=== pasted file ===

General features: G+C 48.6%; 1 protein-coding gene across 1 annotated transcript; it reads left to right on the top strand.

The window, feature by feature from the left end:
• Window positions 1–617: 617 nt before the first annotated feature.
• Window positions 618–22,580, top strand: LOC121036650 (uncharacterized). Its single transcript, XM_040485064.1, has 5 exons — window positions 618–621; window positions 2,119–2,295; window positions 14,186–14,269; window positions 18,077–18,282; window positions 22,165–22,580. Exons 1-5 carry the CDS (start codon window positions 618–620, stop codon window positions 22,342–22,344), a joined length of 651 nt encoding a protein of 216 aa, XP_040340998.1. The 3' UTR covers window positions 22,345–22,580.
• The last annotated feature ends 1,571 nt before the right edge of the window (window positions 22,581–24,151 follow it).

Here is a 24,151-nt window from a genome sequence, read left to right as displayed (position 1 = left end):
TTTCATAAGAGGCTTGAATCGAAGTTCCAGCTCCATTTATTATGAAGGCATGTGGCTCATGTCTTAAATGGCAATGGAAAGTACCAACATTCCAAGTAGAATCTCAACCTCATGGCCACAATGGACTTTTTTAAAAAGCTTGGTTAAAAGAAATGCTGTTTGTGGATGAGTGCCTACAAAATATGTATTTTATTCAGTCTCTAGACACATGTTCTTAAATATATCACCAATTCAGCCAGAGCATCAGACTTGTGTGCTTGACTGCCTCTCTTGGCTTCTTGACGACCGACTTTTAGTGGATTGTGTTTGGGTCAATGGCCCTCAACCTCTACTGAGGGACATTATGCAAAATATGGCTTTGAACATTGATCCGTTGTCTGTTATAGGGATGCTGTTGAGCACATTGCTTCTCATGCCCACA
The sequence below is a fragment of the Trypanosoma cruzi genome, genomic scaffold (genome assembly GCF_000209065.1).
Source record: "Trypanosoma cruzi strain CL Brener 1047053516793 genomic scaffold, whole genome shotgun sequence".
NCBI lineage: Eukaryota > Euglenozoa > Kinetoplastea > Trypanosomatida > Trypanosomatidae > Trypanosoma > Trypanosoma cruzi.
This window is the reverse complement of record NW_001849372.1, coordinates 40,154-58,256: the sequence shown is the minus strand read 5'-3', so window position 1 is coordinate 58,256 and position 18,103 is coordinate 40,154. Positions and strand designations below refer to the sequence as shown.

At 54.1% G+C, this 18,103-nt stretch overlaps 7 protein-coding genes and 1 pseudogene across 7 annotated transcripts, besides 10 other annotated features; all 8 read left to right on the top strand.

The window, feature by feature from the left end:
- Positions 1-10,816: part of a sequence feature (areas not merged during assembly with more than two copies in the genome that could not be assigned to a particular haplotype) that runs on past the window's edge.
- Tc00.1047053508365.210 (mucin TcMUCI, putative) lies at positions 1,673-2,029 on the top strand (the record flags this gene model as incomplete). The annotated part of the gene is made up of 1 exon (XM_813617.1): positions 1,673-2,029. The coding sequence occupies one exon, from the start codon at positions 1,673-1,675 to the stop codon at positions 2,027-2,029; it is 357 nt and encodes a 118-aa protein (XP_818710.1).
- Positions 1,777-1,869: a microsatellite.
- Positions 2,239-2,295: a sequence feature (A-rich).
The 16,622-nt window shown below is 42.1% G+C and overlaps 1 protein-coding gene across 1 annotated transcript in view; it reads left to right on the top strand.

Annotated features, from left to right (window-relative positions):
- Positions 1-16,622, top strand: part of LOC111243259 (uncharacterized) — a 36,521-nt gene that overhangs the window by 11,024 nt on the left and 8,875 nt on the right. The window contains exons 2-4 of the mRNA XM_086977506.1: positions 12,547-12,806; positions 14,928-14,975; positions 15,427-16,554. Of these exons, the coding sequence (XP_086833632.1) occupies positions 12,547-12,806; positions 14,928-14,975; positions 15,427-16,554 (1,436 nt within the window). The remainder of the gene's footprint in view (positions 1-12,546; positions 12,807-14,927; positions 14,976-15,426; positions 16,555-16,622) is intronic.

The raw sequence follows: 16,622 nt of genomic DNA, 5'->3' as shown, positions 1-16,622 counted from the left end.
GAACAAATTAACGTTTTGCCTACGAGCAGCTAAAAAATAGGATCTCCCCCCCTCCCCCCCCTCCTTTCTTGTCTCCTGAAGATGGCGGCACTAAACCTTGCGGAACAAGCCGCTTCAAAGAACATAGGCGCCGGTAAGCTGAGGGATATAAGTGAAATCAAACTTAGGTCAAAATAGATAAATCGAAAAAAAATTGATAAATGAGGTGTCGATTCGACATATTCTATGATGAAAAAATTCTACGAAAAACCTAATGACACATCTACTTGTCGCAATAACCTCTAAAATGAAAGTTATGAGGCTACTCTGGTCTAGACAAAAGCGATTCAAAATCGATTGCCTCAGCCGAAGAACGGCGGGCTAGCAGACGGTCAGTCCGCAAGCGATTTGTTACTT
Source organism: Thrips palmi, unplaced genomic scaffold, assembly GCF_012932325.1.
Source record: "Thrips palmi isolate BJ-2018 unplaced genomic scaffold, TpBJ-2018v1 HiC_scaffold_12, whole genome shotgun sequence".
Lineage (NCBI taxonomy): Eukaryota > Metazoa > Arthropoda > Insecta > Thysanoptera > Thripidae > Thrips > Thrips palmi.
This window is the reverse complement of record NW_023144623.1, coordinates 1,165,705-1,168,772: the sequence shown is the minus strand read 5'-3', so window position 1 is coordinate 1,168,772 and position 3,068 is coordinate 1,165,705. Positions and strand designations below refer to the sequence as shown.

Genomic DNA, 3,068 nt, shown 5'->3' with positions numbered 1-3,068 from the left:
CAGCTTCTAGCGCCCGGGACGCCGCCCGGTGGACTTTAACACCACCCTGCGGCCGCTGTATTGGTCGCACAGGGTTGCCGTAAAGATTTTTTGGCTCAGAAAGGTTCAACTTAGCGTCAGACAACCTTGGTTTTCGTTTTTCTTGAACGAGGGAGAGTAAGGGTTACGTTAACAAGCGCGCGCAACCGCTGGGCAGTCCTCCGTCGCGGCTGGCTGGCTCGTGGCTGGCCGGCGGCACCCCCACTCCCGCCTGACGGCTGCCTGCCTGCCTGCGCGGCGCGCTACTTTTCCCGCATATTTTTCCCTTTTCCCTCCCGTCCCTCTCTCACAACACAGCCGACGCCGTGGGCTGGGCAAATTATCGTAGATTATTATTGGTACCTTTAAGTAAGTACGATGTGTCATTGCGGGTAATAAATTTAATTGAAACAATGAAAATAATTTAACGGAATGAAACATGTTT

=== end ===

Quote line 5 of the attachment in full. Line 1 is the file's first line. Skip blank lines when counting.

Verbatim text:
• The last annotated feature ends 1,571 nt before the right edge of the window (window positions 22,581–24,151 follow it).